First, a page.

Many PPI based association between disorders have been proposed with the assumption that network neighbour gene of a target disease gene is likely to be involved in a specific biological process causing a similar disease or phenotype [36]. Based on this concept, we have correlated the MS data with the STRING predicted PPI network to establish the link between retinoschisis and Norrie disease. Of note, 23 candidate proteins were identified in the immunoprecipitated complex of both RS1 as well as NDP, though with less protein score. Representative common candidate proteins include ubiquitin thioesterase otulin, myoglobin, C-type lectin domain family 2 member B, dual specificity protein phosphatase 22, humanin-like 3, hipocalcin-like protein 4, wings apart-like protein etc. The list of common proteins and their respective biological significance is provided in Additional file 4: Table S3.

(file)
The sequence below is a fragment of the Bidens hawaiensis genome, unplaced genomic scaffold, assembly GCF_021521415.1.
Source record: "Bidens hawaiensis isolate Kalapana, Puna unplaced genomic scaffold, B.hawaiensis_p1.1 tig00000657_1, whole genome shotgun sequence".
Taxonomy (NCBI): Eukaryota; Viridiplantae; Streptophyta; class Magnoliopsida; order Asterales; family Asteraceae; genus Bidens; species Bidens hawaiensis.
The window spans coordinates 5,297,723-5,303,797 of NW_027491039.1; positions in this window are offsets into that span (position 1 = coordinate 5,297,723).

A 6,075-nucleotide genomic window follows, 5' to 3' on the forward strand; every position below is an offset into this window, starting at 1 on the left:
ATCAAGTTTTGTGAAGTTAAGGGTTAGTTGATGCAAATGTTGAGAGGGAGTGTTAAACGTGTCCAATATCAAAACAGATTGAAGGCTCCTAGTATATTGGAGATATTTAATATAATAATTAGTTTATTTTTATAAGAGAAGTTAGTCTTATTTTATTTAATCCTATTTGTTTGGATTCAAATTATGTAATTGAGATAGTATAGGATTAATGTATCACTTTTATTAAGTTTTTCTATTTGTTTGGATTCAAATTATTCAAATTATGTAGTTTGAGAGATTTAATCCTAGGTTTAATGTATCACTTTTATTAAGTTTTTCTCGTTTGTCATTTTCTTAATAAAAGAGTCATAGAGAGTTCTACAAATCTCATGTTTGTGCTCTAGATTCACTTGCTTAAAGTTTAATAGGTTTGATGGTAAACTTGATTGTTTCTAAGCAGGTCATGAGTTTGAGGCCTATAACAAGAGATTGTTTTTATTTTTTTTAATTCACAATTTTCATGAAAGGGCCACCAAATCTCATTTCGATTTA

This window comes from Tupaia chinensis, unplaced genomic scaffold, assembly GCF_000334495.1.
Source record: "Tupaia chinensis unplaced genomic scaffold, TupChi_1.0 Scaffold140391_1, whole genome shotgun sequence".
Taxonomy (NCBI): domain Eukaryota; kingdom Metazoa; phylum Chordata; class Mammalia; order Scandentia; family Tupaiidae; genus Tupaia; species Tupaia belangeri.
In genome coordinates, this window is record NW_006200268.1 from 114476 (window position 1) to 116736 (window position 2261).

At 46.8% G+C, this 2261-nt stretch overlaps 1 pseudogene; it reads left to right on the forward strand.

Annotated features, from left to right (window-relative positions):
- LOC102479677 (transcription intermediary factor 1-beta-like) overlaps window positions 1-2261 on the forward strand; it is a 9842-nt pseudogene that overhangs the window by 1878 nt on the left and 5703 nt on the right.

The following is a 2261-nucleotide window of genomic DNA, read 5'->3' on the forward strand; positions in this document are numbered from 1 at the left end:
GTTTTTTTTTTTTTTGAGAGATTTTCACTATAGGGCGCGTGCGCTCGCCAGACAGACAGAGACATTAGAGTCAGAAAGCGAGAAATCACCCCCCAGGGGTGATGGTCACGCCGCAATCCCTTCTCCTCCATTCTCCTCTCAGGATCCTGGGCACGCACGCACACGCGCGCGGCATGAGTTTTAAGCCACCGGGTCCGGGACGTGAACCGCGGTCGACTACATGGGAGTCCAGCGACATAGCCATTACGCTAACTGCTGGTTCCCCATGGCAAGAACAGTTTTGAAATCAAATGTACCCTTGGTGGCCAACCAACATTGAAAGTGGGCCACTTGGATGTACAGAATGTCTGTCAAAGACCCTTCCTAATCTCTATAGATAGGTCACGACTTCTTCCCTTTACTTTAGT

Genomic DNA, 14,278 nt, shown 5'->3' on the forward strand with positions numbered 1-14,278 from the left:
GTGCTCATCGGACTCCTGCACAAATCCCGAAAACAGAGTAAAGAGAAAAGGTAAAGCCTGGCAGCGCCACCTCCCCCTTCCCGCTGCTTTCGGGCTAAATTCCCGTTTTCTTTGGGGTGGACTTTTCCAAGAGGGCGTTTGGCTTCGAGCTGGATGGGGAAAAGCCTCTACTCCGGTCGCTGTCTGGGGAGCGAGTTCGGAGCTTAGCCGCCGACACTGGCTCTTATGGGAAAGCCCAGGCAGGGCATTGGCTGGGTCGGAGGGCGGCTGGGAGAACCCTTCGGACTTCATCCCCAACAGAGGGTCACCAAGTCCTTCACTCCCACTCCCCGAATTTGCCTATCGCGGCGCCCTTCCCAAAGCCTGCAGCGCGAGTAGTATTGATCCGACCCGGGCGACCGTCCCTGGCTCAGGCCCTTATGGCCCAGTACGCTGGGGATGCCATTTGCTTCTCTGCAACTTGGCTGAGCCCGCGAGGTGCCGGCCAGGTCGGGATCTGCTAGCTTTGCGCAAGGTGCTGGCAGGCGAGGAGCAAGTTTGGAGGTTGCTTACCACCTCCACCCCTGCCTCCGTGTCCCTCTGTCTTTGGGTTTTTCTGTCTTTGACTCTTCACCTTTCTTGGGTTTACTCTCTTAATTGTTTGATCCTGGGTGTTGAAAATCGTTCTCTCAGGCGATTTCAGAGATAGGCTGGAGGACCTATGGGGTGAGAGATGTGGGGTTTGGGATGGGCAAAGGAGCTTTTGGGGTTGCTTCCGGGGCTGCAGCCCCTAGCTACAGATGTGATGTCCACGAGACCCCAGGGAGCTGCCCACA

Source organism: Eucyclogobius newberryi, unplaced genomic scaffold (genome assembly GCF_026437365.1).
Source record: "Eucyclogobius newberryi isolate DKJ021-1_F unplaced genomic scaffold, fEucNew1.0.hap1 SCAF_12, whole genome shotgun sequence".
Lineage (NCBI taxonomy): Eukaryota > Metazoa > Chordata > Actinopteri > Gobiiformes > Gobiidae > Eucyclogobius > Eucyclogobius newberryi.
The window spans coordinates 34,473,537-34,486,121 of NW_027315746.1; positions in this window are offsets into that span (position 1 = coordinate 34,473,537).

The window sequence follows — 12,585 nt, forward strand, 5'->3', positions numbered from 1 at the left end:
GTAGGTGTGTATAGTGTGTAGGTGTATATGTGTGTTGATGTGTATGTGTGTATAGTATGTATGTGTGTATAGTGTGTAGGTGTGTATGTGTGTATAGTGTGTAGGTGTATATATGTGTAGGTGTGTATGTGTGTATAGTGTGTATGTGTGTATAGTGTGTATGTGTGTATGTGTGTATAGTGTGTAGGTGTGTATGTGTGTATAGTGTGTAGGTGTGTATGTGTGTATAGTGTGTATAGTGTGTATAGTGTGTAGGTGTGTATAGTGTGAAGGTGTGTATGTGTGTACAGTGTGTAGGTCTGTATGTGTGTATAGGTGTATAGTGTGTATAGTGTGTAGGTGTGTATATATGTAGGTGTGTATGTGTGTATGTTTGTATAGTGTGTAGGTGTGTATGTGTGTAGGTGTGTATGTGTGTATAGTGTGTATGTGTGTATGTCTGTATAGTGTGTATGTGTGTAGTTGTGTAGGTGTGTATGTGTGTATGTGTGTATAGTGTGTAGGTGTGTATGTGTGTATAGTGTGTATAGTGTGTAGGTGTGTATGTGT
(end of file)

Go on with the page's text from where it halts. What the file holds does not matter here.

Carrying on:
Our data show that though NDP and RS1 were not directly interacting, there might be an indirect interaction through FZD4. NDP binds with extracellular cysteine rich domain of FZD4 receptor and β-propeller of LDLR 5/6 thus activating canonical β-catenin signaling which plays a role in eye development and angiogenesis [37]. Mutation in the LDLR5 receptor and FZD4 causes Familial Exudative Vitreoretinopathy (FEVR). PLIN2 directly interacts with the lipid molecule and helps in the structure of phosphatidylcholine and sphingomyelin supporting the function of cholesterol and fatty acid. LDLR promotes the endocytosis of cholesterol-rich LDL and maintains the LDL level in plasma [38]. However, there is no experimental evidence that specified the direct interaction between PLIN2 and LDLR. But studies stated that overexpression of PLIN2 resulted in a decrease of 3-Hydroxy-3-Methylglutaryl-CoA Reductase with no decrease in LDLR [39]. Correspondingly, retinoschisin binds negatively charged membrane lipids, such as phosphatidylserine as well as phosphoinositides and might associate with Perilipin 2. This correlates with the functional role of retinoschisin in facilitating cell–cell adhesion processes in the retina, via homomeric interaction between its octamers present on the surface of two neighboring cells which is required for normal structure and function of the retina. Taken together, FZD4 via PLIN2 may act as the crucial point for the indirect interaction of NDP to RS1.